Tuesday, March 9, 2010

Women's Day 2010

International Women’s Day: Cameroonians don’t believe this day isn’t celebrated in the United States. “But it’s international… and you are American women. How can you not celebrate it?” Good question. So what is it about women that we celebrate here? We celebrate the equality of women. Our subdivisional officer stressed that it isn’t the government who gives equality to women. It’s each individual woman who claims it. And though a third world country is hardly an easy place for women to claim equality, there are plenty who impress me with their independence and open minds. Just the other day I met a woman in a taxi who told me she’s too young to get married. She’s 28! Most Cameroonians would consider that well beyond the marrying age. She commented, “My house is only big enough for me. Where will I keep a husband? The first bedroom is where I sleep. The second is my office and the third is my dressing room.” I had to ask her, “Don’t people pester you about living alone?” I know I’m asked all the time why I would want to live alone. “Yes, of course,” she replied, “but you simply have to explain to people that you have the right to live exactly as you want. And this is what I want.”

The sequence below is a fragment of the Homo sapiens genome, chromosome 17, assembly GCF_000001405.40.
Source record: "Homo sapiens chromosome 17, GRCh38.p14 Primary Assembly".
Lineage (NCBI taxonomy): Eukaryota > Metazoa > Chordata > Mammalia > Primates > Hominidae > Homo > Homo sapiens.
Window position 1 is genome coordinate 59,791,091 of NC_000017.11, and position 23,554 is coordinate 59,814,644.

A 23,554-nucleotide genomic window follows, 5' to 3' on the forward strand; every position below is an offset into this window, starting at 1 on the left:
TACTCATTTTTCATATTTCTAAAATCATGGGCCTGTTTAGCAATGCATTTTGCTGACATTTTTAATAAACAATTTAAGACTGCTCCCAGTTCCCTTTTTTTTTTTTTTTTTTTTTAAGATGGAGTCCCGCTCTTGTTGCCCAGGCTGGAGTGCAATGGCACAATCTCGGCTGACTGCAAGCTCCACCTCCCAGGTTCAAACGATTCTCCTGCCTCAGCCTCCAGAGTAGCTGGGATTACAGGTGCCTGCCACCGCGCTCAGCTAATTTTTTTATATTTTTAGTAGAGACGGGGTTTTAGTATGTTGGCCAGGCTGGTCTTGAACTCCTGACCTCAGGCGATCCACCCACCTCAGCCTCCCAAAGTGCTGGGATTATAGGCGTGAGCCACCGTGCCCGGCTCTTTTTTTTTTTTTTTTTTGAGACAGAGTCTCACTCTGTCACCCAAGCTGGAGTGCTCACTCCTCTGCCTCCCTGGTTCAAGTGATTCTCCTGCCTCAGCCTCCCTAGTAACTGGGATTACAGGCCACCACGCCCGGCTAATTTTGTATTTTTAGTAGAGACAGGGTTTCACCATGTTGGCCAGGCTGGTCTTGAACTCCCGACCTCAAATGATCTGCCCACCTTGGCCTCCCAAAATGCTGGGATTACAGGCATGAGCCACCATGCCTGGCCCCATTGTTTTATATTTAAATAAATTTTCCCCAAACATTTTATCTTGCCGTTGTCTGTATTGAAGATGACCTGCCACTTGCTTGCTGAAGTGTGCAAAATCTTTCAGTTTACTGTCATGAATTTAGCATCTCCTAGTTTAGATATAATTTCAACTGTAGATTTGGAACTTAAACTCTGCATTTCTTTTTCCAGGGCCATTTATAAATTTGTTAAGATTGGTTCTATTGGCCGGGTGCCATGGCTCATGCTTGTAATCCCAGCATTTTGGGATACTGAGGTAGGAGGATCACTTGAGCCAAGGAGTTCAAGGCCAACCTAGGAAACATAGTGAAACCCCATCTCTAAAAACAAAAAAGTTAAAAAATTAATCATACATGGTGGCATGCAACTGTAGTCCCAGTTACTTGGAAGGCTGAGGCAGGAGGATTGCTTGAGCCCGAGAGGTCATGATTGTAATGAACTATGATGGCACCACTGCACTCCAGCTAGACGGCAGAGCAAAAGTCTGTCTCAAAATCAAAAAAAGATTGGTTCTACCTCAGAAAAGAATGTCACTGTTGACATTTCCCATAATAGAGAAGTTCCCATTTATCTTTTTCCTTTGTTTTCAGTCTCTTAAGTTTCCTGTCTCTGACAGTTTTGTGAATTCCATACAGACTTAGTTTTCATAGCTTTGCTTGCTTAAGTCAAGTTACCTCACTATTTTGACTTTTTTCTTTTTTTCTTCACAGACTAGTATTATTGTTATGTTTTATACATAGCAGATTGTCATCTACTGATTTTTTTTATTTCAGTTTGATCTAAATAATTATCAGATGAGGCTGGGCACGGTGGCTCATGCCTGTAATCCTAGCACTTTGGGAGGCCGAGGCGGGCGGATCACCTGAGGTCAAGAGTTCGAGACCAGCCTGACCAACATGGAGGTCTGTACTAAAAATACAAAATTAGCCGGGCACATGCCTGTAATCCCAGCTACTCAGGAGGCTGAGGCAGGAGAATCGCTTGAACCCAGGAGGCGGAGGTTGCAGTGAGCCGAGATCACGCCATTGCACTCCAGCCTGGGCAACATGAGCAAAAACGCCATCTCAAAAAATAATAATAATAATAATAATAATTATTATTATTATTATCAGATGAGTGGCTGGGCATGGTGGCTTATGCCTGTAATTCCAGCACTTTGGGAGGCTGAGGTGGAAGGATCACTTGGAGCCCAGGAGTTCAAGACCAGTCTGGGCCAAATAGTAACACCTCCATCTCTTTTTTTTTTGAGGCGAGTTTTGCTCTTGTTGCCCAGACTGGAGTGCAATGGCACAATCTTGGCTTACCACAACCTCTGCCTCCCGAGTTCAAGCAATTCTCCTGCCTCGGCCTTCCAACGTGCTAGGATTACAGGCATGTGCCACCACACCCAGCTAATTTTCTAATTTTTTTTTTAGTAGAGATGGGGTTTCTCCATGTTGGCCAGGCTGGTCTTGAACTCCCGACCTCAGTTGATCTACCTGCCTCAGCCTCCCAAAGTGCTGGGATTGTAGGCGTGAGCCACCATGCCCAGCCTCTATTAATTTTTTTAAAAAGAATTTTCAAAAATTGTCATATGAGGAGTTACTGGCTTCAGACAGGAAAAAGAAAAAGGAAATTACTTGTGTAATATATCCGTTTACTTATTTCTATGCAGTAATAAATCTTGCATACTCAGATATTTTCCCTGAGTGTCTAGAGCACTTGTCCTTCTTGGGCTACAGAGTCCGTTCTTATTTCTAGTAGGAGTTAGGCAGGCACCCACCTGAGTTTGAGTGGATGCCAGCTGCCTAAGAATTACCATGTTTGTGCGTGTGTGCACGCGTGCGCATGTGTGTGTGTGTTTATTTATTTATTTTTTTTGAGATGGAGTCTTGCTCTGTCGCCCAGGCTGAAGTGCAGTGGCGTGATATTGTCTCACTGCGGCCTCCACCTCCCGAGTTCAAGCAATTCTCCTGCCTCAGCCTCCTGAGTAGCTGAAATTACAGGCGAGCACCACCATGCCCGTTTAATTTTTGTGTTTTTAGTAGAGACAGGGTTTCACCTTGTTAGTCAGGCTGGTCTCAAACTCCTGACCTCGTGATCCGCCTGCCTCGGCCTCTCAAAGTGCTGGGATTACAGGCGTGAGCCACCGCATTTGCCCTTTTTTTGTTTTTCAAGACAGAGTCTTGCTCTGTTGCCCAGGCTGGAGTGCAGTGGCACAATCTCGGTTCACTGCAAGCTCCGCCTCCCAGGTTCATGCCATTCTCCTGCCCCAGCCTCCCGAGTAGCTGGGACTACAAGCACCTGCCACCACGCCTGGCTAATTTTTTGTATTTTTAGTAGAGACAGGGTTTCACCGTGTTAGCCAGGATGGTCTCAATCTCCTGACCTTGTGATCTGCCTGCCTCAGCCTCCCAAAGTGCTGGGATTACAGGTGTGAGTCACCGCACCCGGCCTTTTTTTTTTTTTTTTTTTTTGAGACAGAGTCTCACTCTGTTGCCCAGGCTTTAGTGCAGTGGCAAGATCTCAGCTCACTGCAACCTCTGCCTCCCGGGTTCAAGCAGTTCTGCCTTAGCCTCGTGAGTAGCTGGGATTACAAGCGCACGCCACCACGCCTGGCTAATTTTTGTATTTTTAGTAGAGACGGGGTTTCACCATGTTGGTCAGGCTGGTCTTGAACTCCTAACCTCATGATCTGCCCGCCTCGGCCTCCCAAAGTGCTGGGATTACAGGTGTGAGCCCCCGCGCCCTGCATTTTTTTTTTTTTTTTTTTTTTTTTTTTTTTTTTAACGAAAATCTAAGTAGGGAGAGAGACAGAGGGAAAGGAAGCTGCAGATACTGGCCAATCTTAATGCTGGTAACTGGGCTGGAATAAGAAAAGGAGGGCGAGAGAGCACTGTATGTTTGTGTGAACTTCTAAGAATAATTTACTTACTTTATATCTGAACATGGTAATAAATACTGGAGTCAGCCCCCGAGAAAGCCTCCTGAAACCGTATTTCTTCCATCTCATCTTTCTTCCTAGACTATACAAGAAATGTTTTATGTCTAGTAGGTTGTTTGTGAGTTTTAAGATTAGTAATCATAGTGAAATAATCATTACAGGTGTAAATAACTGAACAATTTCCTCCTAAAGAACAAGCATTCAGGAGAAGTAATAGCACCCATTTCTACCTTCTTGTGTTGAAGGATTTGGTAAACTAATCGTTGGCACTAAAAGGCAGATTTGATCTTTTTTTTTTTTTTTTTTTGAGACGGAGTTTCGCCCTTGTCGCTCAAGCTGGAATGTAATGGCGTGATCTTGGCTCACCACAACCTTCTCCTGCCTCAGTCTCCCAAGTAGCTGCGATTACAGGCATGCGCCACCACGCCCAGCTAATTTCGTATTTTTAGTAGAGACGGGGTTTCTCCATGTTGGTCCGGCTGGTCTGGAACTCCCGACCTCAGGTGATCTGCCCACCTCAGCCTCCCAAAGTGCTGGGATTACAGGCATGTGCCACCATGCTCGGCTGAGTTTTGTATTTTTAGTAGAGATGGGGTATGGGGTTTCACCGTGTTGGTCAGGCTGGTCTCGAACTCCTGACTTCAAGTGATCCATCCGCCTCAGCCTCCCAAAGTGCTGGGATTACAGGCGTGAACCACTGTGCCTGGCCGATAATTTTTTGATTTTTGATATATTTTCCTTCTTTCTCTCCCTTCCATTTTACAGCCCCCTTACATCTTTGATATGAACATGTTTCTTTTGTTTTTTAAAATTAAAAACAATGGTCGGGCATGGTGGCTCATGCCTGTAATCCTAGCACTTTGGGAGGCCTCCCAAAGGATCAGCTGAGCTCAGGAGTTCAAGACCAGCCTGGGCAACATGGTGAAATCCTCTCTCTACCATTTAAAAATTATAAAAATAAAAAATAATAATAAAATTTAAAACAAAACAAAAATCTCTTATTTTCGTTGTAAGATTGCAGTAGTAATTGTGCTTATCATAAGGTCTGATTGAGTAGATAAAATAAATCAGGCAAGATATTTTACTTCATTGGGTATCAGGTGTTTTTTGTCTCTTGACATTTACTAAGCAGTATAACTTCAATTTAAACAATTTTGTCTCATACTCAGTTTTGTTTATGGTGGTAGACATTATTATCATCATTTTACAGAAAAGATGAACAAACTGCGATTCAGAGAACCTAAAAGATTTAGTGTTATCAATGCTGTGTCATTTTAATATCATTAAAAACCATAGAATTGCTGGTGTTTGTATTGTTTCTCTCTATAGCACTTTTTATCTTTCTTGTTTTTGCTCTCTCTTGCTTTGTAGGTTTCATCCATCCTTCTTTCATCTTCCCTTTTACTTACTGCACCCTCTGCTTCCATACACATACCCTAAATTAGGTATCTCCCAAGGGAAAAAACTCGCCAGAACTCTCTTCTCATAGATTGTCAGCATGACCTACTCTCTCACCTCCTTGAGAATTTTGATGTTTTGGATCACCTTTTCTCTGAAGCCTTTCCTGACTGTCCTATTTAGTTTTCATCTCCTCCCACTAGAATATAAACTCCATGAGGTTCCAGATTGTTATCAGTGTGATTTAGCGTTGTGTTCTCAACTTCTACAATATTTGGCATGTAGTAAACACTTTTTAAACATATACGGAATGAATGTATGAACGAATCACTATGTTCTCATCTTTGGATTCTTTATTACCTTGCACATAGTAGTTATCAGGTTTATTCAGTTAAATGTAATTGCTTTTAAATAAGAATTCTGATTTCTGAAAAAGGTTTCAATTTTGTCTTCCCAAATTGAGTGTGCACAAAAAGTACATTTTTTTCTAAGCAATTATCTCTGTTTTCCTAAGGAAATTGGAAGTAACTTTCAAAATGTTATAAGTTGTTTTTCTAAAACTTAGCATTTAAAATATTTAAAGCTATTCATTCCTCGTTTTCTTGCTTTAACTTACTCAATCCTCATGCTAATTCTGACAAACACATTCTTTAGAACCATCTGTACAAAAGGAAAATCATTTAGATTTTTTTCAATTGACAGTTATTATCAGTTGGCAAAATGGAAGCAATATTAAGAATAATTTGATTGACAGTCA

Some argue that women’s day has become all about the women’s day clothing material. They call it a fashion show. You see, every year, a new women’s day material is sold (usually in 3 different colors) and women are expected to buy some and have a dress made. And usually, there is actually a fashion show. I noticed only the women who were wearing this year’s material were asked to march in the parade. It’s unfortunate since the material isn’t cheap and I know many women who would have wanted to buy the material but simply couldn’t afford it. I was happy when the subdivisional officer made a comment about this also. His speech began with, “Women’s Day is not about the tissue.” He reminded us 3 times. I don’t blame him at all.

The Community Health Agents of my village (which was started by my former postmate) gave a demonstration to women on how to use women’s condoms. The demonstration received much snickering and looks of disapproval from the crowd--yet the agents were very serious about their message and offered free condoms to the crowd. I didn’t see anyone refuse a free sample.

I mostly stood in the sun taking photos. The sun was fierce and I noticed a sunburn once I was home. My dress was a simple, traditional “kabbah,” which is similar to a moo-moo or nightgown in the states. It’s comfortable but not my idea of fashionable. However, Cameroonians get a kick out of seeing me in kabbahs. My post mate, Kim, sported a kabbah as well. Hers was a lovely shade of yellow.
That’s it for today!


Caped Crusader said...

I love reading your blogs and wonder myself why we don't have a Women's Day but this month is Women's History Month. Although, it seems we don't have that many events for this month. I miss you and can't wait to see you.

Caped Crusader said...

Just realized that my username for the blog I created with my kids popped up. So please check it out.